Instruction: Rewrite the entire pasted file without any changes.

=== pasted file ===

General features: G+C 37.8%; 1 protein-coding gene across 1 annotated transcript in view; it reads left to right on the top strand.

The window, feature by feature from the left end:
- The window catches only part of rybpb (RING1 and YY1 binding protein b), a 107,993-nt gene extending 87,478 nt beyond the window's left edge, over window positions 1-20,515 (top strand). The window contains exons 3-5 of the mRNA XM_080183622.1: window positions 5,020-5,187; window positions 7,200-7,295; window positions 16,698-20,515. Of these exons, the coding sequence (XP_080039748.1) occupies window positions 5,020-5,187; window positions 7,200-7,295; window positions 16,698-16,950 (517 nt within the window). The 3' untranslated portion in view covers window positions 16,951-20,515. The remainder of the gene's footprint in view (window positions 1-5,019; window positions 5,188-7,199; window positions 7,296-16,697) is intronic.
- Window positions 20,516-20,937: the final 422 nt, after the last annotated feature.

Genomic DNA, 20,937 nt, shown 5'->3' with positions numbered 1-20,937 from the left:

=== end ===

General features: G+C 37.8%; 1 protein-coding gene across 1 annotated transcript in view; it reads left to right on the top strand.

The window, feature by feature from the left end:
- The window catches only part of rybpb (RING1 and YY1 binding protein b), a 107,993-nt gene extending 87,478 nt beyond the window's left edge, over window positions 1-20,515 (top strand). The window contains exons 3-5 of the mRNA XM_080183622.1: window positions 5,020-5,187; window positions 7,200-7,295; window positions 16,698-20,515. Of these exons, the coding sequence (XP_080039748.1) occupies window positions 5,020-5,187; window positions 7,200-7,295; window positions 16,698-16,950 (517 nt within the window). The 3' untranslated portion in view covers window positions 16,951-20,515. The remainder of the gene's footprint in view (window positions 1-5,019; window positions 5,188-7,199; window positions 7,296-16,697) is intronic.
- Window positions 20,516-20,937: the final 422 nt, after the last annotated feature.

Genomic DNA, 20,937 nt, shown 5'->3' with positions numbered 1-20,937 from the left: